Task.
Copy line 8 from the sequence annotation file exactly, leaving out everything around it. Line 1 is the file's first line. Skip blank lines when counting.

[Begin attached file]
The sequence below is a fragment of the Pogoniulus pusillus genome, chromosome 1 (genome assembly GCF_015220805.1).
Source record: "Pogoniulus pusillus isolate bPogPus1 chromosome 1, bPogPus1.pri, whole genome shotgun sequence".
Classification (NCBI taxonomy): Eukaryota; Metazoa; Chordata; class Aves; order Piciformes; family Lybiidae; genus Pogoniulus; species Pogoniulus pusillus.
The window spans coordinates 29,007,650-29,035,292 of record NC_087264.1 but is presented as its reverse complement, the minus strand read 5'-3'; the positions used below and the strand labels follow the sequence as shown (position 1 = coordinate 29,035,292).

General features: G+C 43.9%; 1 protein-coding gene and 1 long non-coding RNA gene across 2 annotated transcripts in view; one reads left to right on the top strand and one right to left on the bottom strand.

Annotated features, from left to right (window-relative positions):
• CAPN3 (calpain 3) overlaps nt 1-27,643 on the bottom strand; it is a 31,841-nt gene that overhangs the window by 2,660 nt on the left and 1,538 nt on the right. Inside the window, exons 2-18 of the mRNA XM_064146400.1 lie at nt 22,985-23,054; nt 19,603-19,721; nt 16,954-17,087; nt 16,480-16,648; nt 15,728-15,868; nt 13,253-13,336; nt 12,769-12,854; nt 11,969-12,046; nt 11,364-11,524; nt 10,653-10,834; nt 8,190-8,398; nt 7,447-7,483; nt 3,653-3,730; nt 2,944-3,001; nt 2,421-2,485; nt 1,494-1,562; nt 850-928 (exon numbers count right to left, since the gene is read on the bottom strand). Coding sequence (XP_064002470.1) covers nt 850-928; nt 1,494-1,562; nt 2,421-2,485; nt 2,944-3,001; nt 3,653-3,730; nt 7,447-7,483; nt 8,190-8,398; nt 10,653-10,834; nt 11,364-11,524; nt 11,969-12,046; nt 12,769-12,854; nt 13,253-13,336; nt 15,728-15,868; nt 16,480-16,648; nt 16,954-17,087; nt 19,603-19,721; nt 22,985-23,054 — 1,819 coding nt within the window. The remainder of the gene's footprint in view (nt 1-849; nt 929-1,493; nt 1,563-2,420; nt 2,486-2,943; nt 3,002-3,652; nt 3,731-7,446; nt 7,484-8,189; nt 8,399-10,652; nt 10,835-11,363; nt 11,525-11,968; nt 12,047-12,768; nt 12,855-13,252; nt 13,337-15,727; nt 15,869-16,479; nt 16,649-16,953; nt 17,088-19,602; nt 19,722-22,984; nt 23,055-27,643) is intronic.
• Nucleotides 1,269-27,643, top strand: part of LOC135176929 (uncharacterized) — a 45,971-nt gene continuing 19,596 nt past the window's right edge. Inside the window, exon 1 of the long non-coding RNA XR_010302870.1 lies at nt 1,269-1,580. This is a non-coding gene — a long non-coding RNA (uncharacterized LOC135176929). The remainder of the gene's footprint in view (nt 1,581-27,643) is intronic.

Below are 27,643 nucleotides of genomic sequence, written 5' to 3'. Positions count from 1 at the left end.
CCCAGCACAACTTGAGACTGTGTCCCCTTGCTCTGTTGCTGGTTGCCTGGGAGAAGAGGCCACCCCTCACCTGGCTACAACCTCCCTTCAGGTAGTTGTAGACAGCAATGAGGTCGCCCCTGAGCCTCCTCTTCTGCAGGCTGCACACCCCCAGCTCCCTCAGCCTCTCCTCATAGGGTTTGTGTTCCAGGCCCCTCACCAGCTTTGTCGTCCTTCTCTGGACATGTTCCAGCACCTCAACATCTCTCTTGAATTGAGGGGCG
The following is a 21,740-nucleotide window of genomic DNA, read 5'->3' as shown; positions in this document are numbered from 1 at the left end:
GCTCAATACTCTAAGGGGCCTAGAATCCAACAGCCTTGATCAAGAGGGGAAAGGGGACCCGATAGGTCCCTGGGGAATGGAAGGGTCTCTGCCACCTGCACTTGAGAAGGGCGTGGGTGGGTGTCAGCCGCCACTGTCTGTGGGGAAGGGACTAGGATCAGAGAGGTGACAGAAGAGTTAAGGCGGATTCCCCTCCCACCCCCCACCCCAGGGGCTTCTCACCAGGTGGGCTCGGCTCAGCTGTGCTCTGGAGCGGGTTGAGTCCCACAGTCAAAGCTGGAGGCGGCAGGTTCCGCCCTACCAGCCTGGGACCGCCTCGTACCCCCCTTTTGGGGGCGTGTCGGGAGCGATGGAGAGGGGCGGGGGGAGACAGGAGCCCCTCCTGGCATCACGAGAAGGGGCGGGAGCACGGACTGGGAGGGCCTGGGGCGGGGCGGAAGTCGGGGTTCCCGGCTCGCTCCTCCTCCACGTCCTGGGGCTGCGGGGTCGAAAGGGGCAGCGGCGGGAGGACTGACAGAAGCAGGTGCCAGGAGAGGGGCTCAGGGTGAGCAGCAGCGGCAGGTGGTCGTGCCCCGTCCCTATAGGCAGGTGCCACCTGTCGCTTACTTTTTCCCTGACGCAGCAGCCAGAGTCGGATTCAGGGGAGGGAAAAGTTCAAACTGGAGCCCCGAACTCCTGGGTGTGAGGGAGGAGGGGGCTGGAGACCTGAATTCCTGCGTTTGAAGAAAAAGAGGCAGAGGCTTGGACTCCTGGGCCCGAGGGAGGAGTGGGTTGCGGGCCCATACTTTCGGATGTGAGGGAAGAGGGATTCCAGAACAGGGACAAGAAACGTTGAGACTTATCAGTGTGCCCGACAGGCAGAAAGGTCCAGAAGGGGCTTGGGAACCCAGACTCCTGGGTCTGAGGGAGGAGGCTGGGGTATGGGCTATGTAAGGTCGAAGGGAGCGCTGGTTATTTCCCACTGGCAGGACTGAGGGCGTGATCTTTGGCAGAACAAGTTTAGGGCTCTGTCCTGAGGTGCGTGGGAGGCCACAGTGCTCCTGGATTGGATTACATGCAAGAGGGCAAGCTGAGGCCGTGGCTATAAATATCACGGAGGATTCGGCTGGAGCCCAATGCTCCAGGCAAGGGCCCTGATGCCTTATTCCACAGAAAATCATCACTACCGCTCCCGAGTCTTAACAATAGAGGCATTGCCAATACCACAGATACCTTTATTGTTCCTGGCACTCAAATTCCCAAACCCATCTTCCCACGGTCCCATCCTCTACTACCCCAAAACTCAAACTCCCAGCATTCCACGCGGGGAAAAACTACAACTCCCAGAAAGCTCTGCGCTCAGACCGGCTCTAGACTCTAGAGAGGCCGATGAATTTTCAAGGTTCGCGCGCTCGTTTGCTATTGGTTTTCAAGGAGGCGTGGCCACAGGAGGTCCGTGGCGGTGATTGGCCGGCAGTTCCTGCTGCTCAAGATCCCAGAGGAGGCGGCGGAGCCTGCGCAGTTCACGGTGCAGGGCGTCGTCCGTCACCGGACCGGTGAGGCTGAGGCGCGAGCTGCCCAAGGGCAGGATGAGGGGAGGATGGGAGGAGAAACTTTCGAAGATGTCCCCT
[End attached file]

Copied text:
• Nucleotides 1,269-27,643, top strand: part of LOC135176929 (uncharacterized) — a 45,971-nt gene continuing 19,596 nt past the window's right edge. Inside the window, exon 1 of the long non-coding RNA XR_010302870.1 lies at nt 1,269-1,580. This is a non-coding gene — a long non-coding RNA (uncharacterized LOC135176929). The remainder of the gene's footprint in view (nt 1,581-27,643) is intronic.